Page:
In response to the Ebola outbreak, President Obama’s Department of Homeland Security (DHS) is now requiring all airline passengers from afflicted nations to fly into one of five U.S. airports.
The DHS, in conjunction with the Centers for Disease Control and Prevention (CDC) announced in a United Nations (UN) document that “enhanced screening measures” will be present at the following five U.S. airports: New York’s John F. Kennedy, Newark, Dulles, Atlanta, and Chicago.
The UN document stated, “Passengers flying into one of these airports from flights originating in Liberia, Sierra Leone and Guinea are subject to secondary screening and added protocols, including having their temperatures taken, before they can be admitted to the United States. These airports account for about 94 percent of travelers flying to the United States from these countries. At present there are no direct, non-stop commercials flights from Liberia, Sierra Leone or Guinea to any airport in the United States.”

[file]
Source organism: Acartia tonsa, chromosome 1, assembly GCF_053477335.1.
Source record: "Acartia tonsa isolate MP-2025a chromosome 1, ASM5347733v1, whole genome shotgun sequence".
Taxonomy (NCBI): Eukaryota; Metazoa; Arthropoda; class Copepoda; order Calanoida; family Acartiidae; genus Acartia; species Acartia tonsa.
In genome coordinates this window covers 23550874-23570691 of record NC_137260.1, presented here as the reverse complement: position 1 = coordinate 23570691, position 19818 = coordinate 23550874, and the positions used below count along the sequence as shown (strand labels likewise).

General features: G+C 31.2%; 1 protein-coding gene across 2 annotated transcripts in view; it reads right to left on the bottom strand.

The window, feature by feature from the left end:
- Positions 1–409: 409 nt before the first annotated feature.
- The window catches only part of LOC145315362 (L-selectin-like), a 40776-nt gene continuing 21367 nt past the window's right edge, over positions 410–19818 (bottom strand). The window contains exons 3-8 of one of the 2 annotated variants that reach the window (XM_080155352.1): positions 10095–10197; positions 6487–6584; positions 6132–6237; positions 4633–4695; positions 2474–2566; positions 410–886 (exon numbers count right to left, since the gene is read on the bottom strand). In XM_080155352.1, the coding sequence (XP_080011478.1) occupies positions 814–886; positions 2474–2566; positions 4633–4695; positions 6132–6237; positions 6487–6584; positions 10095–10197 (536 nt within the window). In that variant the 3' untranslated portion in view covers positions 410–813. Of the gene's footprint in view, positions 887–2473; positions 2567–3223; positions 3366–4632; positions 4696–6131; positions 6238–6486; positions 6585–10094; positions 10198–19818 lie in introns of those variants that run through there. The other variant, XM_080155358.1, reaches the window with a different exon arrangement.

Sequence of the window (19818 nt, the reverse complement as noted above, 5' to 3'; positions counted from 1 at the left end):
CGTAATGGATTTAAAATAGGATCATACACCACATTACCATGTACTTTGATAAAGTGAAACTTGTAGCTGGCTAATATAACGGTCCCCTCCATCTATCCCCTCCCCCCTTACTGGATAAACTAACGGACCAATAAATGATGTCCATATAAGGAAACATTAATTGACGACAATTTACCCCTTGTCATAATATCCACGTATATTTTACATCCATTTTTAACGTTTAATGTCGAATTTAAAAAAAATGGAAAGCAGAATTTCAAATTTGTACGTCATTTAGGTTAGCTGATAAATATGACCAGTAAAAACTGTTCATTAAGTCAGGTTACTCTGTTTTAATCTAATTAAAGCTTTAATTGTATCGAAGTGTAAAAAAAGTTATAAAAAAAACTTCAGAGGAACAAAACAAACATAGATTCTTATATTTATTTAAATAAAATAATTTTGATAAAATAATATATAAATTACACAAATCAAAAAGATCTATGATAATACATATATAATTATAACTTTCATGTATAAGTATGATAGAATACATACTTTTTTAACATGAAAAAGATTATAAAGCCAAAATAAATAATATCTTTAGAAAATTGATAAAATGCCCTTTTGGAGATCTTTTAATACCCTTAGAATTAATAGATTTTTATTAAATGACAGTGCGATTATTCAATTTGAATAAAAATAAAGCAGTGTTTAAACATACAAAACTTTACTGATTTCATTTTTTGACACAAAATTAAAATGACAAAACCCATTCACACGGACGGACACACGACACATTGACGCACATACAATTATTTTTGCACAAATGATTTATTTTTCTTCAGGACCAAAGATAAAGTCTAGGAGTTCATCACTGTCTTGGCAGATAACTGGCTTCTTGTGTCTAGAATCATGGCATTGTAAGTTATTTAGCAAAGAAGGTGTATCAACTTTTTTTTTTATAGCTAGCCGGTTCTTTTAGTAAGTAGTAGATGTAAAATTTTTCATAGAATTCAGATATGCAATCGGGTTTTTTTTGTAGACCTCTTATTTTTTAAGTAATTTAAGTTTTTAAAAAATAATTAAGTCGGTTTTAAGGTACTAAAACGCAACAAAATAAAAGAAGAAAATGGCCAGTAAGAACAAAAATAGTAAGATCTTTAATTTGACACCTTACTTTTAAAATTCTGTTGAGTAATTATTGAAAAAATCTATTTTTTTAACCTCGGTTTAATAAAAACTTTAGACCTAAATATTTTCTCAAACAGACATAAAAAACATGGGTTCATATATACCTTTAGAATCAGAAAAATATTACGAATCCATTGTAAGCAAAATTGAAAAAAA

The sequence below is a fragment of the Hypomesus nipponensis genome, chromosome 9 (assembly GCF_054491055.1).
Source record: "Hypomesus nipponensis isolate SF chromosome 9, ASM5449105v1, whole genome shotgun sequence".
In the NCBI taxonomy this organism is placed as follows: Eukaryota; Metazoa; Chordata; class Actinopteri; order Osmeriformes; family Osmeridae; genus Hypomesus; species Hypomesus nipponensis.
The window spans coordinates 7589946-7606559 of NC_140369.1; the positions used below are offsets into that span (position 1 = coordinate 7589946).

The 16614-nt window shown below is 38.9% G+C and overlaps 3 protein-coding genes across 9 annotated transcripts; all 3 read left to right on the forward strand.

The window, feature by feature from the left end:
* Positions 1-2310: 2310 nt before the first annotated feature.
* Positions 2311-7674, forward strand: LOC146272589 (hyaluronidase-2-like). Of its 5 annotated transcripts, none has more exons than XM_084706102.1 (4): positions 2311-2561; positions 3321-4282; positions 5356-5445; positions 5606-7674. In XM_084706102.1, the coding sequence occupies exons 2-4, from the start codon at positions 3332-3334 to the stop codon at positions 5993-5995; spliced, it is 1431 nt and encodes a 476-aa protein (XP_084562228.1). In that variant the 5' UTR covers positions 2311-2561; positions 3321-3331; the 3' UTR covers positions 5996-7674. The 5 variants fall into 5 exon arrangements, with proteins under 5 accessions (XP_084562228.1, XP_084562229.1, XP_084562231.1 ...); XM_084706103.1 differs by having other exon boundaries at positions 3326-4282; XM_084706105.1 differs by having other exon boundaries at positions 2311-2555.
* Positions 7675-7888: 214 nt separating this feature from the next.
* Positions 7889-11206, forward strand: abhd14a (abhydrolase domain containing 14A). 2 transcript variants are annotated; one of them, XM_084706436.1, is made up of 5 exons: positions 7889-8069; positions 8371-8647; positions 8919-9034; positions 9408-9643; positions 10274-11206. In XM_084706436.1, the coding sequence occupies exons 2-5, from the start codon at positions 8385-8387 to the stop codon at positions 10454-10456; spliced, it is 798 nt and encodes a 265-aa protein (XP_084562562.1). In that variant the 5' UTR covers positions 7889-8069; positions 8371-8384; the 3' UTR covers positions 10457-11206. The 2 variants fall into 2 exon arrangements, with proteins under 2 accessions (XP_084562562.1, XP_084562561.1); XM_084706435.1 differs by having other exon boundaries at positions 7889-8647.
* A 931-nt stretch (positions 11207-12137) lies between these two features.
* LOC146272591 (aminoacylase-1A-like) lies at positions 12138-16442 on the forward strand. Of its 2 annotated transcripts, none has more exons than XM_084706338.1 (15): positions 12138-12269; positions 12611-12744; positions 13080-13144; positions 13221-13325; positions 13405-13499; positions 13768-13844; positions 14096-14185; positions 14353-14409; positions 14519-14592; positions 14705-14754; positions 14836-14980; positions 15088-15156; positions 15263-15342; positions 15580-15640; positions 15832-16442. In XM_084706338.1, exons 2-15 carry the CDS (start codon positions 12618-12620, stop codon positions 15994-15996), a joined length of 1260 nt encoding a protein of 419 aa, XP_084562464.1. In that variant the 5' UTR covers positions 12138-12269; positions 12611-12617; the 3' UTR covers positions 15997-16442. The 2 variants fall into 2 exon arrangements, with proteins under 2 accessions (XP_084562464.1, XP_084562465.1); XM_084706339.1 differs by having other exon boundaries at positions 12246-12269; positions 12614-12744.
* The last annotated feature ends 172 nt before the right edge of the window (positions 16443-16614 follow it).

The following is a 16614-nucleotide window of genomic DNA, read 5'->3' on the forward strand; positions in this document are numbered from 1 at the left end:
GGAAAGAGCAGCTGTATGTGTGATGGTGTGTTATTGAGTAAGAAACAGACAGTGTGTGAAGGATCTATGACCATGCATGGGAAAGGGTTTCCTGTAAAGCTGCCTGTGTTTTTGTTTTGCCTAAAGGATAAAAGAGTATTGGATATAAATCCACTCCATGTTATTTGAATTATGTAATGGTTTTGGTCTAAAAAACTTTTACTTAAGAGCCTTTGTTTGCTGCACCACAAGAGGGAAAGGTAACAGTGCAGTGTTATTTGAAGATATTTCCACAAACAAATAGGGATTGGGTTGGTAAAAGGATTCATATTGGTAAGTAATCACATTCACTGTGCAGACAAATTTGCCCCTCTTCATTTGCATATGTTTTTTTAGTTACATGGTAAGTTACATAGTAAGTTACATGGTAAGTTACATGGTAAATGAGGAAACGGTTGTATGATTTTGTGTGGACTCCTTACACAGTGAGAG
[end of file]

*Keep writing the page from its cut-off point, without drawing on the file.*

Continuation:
The restrictions are an attempt to “prevent the spread of Ebola in the United States.”
Ebola entered the U.S. in September when Thomas Eric Duncan, a Liberian man, flew to Dallas, Texas. At that time, CDC Spokesman Dave Daigle admitted that Ebola screening for airplane passengers flying from West Africa to the US is inadequate. He said, “I think he [Duncan] got on the plane asymptomatic, without any symptoms whatsoever… the symptoms occurred after he landed or after he arrived in the US so it’s very difficult to prevent that. I mean the viruses don’t respect borders.”
Despite this admission, it took the federal government several weeks to finally instate travel restrictions from Ebola-afflicted nations. In early October, more than a dozen flights from Liberia were available on any given day. For instance, travels were able to purchase a ticket for as little as $1,400 that gets them from Monrovia, Liberia, to Washington, DC.
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